Leveraging technology for supply chain visibility
Critical insights can be gained with the aid of digital technologies, such as Enterprise Resource Planning (ERP) systems. ERP systems create a digital map of all supply chain components to help organisations easily spot vulnerabilities, and potentially reduce the impact of external factors such as transport issues, industrial action, natural disasters or conflict.
Having such end-to-end visibility enables manufacturers to identify issues with the supply chain promptly before it leads to inventory problems in the warehouse. For example, ERPs can pinpoint the location of products in real-time anywhere in the supply chain, which gives customers more accurate information when ordering and helps to reduce overstocking and waste.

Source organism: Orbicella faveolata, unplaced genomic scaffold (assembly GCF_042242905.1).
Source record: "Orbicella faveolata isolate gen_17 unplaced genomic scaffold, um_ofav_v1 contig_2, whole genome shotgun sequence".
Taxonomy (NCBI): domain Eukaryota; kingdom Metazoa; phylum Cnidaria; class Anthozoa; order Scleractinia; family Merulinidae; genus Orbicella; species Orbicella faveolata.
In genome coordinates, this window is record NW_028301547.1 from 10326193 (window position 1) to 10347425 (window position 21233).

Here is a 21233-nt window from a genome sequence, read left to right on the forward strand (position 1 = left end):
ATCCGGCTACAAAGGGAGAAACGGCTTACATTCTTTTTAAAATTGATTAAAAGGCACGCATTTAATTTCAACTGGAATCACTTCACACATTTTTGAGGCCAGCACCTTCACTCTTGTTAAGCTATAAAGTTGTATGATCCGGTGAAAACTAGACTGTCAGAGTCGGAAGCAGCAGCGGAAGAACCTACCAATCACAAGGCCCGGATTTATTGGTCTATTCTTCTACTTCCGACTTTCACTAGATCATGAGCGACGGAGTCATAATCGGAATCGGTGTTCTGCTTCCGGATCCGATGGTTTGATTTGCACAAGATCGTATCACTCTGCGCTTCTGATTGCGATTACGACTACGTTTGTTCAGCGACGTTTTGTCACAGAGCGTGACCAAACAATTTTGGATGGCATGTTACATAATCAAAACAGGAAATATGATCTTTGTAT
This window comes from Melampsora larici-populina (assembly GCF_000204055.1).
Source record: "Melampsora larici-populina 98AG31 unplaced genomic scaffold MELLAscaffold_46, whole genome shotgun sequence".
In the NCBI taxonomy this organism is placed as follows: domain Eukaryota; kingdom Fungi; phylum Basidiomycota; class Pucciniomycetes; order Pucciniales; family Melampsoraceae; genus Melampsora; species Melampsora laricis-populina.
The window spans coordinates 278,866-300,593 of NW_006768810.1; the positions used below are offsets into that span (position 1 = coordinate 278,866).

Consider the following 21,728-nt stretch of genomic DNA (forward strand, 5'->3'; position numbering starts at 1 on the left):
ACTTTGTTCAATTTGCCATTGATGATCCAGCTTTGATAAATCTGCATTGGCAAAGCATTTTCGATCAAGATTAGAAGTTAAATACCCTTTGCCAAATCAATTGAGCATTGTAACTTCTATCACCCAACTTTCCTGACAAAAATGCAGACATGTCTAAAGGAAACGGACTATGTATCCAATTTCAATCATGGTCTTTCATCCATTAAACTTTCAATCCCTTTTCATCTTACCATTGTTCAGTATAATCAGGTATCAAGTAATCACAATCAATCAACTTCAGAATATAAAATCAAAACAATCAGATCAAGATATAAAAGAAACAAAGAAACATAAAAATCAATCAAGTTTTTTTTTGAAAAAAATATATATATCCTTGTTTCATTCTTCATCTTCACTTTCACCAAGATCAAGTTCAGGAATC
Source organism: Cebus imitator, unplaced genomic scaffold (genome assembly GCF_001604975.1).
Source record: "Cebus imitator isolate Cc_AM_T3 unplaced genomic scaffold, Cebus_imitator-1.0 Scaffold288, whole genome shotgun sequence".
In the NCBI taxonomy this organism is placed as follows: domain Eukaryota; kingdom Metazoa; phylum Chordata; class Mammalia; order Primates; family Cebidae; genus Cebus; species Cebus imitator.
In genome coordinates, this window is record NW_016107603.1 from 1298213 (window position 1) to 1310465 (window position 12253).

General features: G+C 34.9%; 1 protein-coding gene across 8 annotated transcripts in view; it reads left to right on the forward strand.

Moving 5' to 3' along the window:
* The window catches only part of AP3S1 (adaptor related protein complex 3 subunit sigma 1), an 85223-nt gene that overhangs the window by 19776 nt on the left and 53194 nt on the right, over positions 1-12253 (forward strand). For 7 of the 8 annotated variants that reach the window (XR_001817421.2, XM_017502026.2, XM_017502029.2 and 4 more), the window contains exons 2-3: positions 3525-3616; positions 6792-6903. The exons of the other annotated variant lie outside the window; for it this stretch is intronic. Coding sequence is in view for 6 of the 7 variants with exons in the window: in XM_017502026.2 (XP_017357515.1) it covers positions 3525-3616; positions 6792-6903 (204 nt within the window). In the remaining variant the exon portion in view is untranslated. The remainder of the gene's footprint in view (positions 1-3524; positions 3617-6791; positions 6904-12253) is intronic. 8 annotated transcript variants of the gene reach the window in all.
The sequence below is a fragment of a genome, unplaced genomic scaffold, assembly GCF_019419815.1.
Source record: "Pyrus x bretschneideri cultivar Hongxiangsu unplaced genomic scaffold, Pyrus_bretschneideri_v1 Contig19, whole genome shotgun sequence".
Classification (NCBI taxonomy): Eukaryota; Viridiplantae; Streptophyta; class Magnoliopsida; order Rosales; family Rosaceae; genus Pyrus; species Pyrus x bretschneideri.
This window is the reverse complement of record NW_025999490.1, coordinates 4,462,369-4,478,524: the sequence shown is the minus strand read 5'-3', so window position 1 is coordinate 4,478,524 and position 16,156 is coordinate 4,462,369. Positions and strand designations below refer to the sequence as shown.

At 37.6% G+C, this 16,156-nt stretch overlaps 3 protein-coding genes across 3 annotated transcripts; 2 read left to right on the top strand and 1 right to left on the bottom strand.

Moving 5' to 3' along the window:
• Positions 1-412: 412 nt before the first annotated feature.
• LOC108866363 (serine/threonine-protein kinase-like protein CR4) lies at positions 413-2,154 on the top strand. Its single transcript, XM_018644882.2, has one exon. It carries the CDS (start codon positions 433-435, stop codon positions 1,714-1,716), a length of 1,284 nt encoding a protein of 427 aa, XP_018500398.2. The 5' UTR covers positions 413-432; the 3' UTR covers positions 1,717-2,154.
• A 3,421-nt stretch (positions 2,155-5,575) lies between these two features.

ERP systems also enable CFOs to gain clear, real-time insights into key financial data, model future scenarios, control costs and predict revenues.
Optimising any large-scale supply chain is a challenging task. It is important to have detailed information on every component and its costs to determine where efficiencies can be gained. Having a diverse range of suppliers is also crucial, as it minimises the impacts of disruption to any particular component of a supply chain. Having detailed information on hand about product alternatives enables regular cost comparisons to be made, helping to ensure that the best value is obtained for each individual component of a supply chain.
None of these efficiency measures are viable without the detailed, real-time insights provided by an ERP system. When the ERP is integrated with a Product Lifecycle Management (PLM) system, companies will significantly reduce the effort, cost and time needed to take a new product to the market or make revisions to an existing product. PLM systems offer manufacturers full visibility of their product development and supply chain management processes helping drive product innovation.
Synchronised view of demand